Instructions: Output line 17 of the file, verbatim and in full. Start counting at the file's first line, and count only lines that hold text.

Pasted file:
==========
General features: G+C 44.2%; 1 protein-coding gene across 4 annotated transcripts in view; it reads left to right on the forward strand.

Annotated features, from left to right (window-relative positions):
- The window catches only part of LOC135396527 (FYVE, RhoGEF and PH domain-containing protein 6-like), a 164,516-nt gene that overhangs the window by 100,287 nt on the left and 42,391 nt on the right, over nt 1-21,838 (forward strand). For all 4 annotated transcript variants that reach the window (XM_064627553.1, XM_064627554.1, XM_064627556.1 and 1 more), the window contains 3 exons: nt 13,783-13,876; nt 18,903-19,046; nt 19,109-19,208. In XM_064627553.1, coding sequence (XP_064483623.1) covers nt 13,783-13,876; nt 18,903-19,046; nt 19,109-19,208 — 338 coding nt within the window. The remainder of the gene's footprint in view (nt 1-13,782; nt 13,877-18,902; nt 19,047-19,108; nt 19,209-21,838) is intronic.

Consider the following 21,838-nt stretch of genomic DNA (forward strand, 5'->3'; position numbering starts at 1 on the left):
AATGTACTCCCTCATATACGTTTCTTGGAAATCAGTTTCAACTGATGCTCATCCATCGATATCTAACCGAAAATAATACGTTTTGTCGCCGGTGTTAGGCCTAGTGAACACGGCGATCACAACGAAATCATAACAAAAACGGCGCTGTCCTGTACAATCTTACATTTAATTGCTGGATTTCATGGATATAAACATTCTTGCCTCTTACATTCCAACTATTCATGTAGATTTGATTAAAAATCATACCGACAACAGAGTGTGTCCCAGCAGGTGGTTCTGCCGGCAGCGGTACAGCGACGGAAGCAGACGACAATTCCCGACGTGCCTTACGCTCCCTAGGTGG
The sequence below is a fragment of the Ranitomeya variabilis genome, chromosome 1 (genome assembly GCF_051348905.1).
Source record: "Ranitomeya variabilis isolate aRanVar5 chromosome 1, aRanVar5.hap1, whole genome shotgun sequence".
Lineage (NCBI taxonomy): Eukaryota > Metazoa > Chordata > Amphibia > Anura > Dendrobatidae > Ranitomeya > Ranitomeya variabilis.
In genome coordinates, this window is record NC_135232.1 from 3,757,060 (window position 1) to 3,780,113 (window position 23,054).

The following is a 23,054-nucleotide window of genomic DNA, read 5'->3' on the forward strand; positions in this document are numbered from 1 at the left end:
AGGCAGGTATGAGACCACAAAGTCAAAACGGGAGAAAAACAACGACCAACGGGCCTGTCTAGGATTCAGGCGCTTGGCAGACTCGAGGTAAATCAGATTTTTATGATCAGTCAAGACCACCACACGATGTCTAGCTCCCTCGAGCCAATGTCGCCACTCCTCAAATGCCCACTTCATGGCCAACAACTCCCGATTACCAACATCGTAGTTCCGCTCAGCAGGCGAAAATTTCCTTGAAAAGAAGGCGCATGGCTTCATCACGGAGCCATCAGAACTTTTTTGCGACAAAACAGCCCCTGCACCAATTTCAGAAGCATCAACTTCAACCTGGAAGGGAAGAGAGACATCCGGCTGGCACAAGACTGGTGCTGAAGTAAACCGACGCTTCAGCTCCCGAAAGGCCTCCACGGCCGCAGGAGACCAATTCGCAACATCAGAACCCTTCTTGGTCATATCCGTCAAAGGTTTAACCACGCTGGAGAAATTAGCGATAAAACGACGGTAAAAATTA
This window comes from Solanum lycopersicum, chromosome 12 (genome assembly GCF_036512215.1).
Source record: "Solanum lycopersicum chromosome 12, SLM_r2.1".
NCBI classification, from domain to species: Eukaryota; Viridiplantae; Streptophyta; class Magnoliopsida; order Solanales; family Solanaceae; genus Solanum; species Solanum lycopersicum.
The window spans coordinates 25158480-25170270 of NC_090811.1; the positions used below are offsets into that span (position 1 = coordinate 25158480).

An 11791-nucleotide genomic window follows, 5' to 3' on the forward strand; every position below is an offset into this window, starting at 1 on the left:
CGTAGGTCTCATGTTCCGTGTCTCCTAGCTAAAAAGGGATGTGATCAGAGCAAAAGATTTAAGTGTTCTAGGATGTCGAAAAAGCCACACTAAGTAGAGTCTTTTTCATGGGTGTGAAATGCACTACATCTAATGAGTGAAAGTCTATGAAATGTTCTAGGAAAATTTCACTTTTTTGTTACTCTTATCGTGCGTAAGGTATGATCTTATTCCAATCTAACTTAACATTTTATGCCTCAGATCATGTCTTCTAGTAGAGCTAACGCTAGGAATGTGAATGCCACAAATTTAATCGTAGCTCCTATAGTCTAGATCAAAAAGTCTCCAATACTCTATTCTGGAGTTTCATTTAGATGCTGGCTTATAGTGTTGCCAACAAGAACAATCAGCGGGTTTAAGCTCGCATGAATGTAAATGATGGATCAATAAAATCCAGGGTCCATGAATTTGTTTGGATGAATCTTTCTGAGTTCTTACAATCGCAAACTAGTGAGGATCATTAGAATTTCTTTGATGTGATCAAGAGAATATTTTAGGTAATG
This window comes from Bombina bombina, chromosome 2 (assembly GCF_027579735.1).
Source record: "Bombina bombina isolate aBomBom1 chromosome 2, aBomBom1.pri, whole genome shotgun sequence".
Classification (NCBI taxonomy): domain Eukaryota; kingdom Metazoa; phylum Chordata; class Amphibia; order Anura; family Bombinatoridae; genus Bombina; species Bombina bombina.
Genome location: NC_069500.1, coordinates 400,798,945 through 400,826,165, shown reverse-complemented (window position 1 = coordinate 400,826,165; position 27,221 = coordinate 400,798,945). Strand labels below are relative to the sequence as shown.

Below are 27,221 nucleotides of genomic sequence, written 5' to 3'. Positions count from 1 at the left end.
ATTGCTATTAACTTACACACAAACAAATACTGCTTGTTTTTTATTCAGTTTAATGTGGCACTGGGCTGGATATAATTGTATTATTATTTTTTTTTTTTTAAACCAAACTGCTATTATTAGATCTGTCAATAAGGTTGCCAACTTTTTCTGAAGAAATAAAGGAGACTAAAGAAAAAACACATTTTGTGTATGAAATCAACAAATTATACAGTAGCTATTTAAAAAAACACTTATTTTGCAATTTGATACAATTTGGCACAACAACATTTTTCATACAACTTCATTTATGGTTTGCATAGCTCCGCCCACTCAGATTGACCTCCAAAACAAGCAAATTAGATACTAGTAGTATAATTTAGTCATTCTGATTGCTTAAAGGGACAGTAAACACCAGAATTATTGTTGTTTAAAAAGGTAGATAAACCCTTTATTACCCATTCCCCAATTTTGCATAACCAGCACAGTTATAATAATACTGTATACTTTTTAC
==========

CGTAGGTCTCATGTTCCGTGTCTCCTAGCTAAAAAGGGATGTGATCAGAGCAAAAGATTTAAGTGTTCTAGGATGTCGAAAAAGCCACACTAAGTAGAGTCTTTTTCATGGGTGTGAAATGCACTACATCTAATGAGTGAAAGTCTATGAAATGTTCTAGGAAAATTTCACTTTTTTGTTACTCTTATCGTGCGTAAGGTATGATCTTATTCCAATCTAACTTAACATTTTATGCCTCAGATCATGTCTTCTAGTAGAGCTAACGCTAGGAATGTGAATGCCACAAATTTAATCGTAGCTCCTATAGTCTAGATCAAAAAGTCTCCAATACTCTATTCTGGAGTTTCATTTAGATGCTGGCTTATAGTGTTGCCAACAAGAACAATCAGCGGGTTTAAGCTCGCATGAATGTAAATGATGGATCAATAAAATCCAGGGTCCATGAATTTGTTTGGATGAATCTTTCTGAGTTCTTACAATCGCAAACTAGTGAGGATCATTAGAATTTCTTTGATGTGATCAAGAGAATATTTTAGGTAATG